Future Apple Watches could be able to use a variety of sensors and algorithms to try and figure out how likely you are to fall even before you have the chance to do it.
The technology, which has been outlined in a new Apple patent, could replace in-person tests that are normally carried out at a medical facility. And while they won't be able to predict a fall in real-time, Apple Watches could one day tell people if they could be susceptible to falling due to a number of factors including their age, weight, height, and how steady they are on their feet when performing different actions.
The feature could be part of a future Apple Watch, iPhone, or fitness band although it seems most likely to be beneficial to owners of Apple's wearable devices.
Fall Risk Assessments Apple-style
Apple's patent, dubbed "Assessing Fall Risk Of Mobile Device User," notes that almost 1 in 3 adults over 65 say that they have fallen with fall death rates on the rise. They've increased by 3% per year since 2007, apparently, which means predicting who is most at risk from falling could help those people make accommodations ahead of time.
While it's unclear if this new technology could debut in the Apple Watch Series 9, it appears to be an expansion of the existing Fall Detection technology that has already helped to save lives around the world.
The patent was first spotted by Patently Apple and appears designed to try and replace an assessment known as the Timed Up and Go (TUG) test. That test would normally have someone stand up, walk a short distance, turn around, and return before sitting down. The whole process would be timed, with a determination made as to whether a number of factors mean the person is at risk of falls.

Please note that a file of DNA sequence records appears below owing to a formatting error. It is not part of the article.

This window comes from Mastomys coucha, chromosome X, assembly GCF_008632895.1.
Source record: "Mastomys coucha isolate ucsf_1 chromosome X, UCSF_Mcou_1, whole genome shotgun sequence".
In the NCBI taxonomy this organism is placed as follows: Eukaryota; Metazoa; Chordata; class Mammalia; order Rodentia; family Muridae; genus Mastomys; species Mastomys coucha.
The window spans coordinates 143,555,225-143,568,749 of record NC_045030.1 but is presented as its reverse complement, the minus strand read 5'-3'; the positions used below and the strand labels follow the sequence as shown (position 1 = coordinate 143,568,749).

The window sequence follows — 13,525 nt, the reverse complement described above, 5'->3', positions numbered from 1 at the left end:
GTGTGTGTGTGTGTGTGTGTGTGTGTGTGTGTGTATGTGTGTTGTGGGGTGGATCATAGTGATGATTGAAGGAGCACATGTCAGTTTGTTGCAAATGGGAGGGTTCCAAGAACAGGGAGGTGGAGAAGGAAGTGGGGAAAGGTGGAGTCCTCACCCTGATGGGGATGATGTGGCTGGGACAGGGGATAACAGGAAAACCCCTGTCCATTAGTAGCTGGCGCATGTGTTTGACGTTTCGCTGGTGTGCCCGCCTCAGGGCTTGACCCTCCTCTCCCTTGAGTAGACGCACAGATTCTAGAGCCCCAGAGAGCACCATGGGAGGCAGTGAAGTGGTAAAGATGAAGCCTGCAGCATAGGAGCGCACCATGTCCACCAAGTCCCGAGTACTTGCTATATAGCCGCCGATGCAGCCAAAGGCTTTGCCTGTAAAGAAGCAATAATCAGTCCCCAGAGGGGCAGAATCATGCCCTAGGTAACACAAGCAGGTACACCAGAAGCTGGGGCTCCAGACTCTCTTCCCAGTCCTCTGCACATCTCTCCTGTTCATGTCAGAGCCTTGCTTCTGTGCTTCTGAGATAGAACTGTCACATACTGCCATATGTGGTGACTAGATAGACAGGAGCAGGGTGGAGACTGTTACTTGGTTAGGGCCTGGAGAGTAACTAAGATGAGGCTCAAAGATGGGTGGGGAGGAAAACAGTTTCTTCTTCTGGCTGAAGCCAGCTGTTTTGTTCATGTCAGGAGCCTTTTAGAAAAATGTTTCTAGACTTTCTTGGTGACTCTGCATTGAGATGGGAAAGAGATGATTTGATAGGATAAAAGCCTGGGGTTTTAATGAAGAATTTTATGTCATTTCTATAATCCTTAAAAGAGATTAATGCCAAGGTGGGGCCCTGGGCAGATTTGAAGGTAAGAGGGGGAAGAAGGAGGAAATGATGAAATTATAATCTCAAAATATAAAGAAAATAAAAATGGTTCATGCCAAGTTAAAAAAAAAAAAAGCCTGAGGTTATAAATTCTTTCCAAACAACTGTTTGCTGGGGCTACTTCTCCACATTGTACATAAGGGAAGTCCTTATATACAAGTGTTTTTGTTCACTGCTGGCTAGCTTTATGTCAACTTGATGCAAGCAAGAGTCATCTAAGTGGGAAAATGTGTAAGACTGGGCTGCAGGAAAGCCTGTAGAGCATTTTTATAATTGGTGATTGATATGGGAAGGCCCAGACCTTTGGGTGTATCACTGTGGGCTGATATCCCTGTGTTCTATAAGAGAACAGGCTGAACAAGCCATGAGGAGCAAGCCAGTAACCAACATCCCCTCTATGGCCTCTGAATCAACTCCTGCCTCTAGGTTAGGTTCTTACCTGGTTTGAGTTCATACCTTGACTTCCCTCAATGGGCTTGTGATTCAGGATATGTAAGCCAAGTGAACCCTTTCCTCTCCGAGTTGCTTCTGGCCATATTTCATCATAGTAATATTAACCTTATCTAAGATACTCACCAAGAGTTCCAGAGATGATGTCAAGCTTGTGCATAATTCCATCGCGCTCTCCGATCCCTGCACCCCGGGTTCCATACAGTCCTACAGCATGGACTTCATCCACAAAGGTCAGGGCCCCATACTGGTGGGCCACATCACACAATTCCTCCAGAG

Apple's patent takes a decidedly different approach by using algorithms to monitor a number of categories including gait smoothness, mobility metrics, steadiness, and more. It would then use all of that information to decide whether someone would be more or less likely to fall while going about their daily lives.
It also isn't clear whether this technology could be added to existing Apple Watches via a watchOS update or if you'll need to pick up the best Apple Watch of the time to be able to use it.
Apple may also choose to link this feature with another, as-yet-unknown one that would become active if an Apple Watch wearer is deemed to be at risk of falling. We'll have to wait for Apple to share more details to know for sure, however.
It's also worth remembering that Apple patents a lot of ideas and not all of them ship. This feature might never see the light of day or, just as likely, it will be rolled into another one entirely.
You can read more about the patent on the USPTO website.
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Oliver Haslam has written about Apple and the wider technology business for more than a decade with bylines on How-To Geek, PC Mag, iDownloadBlog, and many more. He has also been published in print for Macworld, including cover stories. At iMore, Oliver is involved in daily news coverage and, not being short of opinions, has been known to 'explain' those thoughts in more detail, too.
Having grown up using PCs and spending far too much money on graphics card and flashy RAM, Oliver switched to the Mac with a G5 iMac and hasn't looked back. Since then he's seen the growth of the smartphone world, backed by iPhone, and new product categories come and go. Current expertise includes iOS, macOS, streaming services, and pretty much anything that has a battery or plugs into a wall. Oliver also covers mobile gaming for iMore, with Apple Arcade a particular focus. He's been gaming since the Atari 2600 days and still struggles to comprehend the fact he can play console quality titles on his pocket computer.